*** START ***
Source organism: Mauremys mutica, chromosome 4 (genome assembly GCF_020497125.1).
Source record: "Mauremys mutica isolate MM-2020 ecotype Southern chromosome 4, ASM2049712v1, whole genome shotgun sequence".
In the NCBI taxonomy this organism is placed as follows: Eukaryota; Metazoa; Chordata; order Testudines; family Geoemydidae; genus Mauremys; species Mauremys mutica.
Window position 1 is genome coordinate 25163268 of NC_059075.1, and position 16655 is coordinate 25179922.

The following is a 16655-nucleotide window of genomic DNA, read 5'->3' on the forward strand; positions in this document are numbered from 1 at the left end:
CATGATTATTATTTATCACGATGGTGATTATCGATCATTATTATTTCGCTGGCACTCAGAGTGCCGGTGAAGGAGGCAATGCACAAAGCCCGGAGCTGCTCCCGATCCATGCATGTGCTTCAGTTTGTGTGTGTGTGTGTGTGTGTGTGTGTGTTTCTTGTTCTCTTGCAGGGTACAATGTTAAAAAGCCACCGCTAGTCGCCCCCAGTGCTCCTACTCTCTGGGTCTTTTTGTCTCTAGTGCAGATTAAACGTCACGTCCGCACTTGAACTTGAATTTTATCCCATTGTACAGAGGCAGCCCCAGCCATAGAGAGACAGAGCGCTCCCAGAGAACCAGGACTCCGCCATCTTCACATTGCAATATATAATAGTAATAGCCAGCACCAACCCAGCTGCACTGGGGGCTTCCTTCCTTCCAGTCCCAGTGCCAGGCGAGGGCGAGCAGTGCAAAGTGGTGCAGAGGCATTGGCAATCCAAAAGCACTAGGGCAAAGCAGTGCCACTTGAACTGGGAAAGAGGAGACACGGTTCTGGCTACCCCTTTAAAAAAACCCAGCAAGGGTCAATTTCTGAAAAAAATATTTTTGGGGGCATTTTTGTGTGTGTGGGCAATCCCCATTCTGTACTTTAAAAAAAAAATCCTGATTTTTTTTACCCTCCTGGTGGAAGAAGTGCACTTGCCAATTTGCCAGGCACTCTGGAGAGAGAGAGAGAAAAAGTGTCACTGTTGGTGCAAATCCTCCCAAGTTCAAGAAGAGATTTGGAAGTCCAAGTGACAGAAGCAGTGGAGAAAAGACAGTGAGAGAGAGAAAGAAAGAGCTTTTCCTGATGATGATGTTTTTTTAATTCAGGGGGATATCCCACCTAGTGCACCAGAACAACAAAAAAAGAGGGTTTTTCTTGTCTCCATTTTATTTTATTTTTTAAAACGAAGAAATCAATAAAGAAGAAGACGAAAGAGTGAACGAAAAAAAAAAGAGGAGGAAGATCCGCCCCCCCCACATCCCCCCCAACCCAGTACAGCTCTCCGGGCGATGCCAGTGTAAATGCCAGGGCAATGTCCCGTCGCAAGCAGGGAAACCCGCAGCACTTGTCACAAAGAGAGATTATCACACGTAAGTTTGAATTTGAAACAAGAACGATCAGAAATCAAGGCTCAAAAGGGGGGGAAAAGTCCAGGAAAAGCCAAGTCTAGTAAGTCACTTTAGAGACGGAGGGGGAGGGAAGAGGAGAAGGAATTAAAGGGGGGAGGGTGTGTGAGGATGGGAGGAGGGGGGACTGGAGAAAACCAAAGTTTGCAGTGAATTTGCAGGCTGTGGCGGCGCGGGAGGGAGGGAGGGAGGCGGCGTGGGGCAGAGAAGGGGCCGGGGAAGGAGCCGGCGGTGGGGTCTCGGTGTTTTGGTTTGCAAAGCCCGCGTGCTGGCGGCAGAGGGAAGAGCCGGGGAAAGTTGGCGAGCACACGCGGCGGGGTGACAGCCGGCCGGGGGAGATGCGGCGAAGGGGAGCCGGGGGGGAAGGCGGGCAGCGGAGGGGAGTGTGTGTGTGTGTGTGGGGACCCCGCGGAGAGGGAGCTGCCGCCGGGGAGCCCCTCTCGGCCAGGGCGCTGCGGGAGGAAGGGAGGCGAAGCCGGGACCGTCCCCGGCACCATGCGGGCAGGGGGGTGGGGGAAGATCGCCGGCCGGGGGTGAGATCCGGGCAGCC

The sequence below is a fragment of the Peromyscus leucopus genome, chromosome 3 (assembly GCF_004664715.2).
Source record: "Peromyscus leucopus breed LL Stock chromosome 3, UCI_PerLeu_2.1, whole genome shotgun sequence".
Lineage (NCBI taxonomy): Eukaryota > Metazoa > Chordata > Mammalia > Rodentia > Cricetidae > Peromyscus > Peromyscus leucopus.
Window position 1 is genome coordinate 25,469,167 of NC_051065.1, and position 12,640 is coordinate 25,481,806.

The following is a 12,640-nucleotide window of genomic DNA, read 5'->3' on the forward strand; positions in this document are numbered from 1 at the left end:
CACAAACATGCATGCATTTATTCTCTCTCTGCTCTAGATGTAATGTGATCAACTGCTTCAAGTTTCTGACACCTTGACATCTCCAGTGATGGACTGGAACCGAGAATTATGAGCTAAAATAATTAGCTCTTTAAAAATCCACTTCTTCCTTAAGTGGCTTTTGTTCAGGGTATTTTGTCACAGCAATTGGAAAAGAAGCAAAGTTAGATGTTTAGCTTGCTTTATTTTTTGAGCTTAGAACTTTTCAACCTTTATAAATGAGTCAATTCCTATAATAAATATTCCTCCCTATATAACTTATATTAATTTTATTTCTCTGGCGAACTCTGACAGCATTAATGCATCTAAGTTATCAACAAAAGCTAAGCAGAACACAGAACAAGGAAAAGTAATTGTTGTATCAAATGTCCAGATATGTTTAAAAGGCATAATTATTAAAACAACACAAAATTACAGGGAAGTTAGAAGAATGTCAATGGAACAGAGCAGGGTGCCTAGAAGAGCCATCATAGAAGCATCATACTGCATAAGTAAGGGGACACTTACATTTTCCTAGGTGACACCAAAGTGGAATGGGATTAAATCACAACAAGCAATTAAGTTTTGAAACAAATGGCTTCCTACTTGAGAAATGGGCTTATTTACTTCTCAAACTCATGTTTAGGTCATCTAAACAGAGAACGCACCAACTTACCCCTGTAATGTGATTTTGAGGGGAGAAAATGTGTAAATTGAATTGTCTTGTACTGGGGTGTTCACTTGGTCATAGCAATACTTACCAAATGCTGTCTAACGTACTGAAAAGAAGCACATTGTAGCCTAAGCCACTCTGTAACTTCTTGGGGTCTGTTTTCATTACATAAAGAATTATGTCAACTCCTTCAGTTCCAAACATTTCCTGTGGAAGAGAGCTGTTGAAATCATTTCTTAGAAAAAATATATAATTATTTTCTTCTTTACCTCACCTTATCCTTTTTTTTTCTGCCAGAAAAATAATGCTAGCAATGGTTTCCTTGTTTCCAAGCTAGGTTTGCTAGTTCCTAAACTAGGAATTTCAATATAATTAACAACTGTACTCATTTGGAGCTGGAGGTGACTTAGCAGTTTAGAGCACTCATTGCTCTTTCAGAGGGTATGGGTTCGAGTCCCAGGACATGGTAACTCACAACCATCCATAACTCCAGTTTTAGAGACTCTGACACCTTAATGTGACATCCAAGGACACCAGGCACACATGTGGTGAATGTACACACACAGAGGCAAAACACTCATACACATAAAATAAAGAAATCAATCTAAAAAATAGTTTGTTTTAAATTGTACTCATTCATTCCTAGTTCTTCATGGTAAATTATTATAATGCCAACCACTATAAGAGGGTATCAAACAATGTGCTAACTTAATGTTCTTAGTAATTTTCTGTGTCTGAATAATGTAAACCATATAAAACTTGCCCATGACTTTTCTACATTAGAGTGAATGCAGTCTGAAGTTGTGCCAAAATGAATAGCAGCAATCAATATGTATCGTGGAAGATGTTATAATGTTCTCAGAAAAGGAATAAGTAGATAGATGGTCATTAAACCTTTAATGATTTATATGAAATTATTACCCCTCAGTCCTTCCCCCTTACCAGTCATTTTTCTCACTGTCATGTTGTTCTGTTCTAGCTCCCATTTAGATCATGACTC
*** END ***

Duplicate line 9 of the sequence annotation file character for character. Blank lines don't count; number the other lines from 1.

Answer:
Lineage (NCBI taxonomy): Eukaryota > Metazoa > Chordata > Mammalia > Rodentia > Cricetidae > Peromyscus > Peromyscus leucopus.